Year of Award


Document Type


Degree Type

Master of Science (MS)

Degree Name

Environmental Studies

Department or School/College

Environmental Studies

Committee Chair

Neva Hassanein

Commitee Members

Jill Belsky, Steve Schwarze


University of Montana

Subject Categories

Environmental Studies


Northern Minnesota is rich in natural resources, perhaps most uniquely the expansive mineral deposits of the Mesabi and Vermilion Ranges. The steel and taconite mining opportunities along these veins helped facilitate the rapid growth and infrastructure development of the area and is an important part of the identity of the region northwest of Duluth, aptly known as Iron Range. In addition to iron deposits, The Iron Range contains large deposits of copper and nickel. Recently proposed copper-nickel mining projects by PolyMet and Twin Metals have garnered a great deal of public controversy, especially around issues of economic revitalization of the region and potential pollution associated with this type of mining. This thesis considers public perceptions of the proposed NorthMet mine in the Arrowhead Region of Minnesota. By considering the strategies both pro-mining and environmental groups have used in an attempt to sway public opinion, analyzing public comments, and conducting interviews, this research addresses how considering the NorthMet controversy in terms of the concept of social license to operate helps to frame a conversation about public perceptions of PolyMet and the proposed mine itself. A term coined by the mining industry, social license to operate (SLO) refers to a society’s general acceptance of a corporation or project, based on considerations of legitimacy, credibility and trust. SLO is considered separately from regulatory acceptance. While a social license to operate is not strictly required for a mining project to succeed, failure to achieve SLO may affect the efficient progress of a project through resulting protests, blockades, litigation, and other methods.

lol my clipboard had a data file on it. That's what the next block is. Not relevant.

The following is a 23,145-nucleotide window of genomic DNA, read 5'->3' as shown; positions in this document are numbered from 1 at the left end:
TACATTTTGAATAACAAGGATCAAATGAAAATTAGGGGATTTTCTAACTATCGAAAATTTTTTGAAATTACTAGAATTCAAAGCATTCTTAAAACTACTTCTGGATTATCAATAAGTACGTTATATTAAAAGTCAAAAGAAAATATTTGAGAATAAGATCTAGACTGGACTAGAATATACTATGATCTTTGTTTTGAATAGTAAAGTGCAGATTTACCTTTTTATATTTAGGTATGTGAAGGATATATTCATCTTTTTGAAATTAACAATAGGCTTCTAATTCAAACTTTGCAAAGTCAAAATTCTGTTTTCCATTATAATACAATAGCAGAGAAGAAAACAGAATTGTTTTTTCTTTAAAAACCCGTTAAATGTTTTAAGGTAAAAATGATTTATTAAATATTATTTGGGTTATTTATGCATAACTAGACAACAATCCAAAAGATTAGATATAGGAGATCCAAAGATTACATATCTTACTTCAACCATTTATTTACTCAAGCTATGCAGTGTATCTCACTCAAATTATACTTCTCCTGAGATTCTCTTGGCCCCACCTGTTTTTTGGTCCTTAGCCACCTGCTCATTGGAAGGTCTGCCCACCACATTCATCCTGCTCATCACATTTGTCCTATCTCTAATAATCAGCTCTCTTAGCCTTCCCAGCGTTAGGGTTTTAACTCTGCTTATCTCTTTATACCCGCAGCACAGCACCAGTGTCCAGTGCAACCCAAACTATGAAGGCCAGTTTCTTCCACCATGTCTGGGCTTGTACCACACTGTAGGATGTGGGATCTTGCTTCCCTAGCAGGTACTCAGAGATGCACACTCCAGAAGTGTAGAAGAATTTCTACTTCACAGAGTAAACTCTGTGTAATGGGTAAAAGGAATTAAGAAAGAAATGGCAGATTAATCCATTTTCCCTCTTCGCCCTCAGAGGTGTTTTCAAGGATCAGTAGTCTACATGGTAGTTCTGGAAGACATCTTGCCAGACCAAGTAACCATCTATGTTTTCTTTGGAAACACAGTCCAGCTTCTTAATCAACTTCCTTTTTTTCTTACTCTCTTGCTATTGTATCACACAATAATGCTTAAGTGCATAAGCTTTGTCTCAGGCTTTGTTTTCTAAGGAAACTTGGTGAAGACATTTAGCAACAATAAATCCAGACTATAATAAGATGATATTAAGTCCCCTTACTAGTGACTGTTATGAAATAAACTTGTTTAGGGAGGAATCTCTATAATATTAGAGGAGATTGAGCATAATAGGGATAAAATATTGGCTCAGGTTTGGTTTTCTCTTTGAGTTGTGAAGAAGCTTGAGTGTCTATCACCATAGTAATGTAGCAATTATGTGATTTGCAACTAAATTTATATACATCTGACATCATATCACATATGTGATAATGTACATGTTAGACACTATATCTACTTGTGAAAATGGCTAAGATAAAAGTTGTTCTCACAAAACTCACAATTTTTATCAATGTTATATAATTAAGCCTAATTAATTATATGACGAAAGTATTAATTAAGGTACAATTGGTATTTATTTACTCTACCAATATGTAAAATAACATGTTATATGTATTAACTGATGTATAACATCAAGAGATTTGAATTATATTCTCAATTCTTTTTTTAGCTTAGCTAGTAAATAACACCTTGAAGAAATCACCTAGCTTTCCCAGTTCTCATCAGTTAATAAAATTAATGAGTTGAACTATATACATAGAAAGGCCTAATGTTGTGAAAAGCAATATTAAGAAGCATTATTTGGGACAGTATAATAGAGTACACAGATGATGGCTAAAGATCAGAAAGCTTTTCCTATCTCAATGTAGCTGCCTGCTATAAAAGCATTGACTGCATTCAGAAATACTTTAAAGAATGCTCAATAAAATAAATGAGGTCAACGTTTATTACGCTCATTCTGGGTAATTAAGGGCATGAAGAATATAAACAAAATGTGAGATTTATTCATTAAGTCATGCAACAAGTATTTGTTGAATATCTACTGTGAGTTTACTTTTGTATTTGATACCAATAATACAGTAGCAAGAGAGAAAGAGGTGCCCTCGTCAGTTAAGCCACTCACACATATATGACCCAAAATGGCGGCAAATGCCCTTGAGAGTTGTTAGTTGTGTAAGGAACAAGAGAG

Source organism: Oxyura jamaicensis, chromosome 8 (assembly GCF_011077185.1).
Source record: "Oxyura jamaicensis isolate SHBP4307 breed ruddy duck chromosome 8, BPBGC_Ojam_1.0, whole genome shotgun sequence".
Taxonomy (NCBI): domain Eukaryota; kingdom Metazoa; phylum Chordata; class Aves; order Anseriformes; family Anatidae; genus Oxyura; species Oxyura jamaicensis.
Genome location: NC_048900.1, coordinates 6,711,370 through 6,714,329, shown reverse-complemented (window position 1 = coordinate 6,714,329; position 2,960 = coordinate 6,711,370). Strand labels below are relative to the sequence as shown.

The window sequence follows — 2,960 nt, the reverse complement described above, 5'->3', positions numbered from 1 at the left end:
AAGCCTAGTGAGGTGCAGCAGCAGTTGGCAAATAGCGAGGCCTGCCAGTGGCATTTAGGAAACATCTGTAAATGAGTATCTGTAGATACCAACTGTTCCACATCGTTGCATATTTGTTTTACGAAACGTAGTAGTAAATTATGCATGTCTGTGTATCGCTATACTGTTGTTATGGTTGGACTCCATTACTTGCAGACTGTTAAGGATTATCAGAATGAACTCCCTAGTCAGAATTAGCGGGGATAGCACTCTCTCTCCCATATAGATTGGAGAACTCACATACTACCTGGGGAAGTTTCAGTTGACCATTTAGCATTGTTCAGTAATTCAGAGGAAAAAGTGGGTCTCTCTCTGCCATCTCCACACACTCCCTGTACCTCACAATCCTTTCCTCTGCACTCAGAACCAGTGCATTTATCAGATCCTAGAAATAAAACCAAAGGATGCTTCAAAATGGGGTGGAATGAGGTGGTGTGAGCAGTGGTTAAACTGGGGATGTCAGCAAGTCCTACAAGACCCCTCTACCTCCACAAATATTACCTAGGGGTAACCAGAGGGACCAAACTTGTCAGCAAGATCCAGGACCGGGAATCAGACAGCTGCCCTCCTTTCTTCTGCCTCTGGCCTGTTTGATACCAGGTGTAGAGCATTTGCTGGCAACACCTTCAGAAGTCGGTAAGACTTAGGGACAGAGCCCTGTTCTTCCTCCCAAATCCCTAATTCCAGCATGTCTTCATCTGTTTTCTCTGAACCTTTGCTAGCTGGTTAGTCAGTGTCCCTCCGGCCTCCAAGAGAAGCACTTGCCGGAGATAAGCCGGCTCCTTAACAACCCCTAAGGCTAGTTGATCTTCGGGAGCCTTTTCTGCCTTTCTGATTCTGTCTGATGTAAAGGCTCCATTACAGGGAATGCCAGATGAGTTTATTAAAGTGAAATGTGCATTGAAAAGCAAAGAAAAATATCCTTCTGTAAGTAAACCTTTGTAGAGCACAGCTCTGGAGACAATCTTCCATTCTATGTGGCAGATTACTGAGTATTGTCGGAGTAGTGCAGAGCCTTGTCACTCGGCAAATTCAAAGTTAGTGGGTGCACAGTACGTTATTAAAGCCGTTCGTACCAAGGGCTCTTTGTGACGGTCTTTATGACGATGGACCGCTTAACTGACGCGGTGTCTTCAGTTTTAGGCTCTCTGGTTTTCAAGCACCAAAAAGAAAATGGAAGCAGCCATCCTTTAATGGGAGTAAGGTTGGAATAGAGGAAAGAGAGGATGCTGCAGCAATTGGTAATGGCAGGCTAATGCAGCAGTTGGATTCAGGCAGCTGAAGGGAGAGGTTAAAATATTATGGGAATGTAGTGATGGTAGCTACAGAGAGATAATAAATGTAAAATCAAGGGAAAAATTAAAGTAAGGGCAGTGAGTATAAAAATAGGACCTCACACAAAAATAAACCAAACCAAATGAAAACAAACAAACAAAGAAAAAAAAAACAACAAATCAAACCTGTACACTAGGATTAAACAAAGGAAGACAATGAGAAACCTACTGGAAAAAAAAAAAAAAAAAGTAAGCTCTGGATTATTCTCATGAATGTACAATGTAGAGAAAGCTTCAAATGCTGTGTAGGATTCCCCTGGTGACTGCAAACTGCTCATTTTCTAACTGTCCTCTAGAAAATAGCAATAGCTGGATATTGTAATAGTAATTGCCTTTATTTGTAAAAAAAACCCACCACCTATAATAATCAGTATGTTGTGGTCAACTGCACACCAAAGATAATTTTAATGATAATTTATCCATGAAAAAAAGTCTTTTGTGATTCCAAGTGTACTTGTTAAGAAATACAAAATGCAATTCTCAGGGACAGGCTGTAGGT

In the following research, I consider a breadth of data, including rhetorical strategies implemented by PolyMet, pro-mining groups, and environmental groups to sway public opinion about the project, a random sampling of public comments on the Final Environmental Impact Statement, and a handful of semi-structured interviews with individuals from the Arrowhead region of Minnesota. Presented as a case study, this thesis contributes to a growing body of academic literature about social license to operate and community perception of extractive industries.



© Copyright 2020 Sophia J. Frank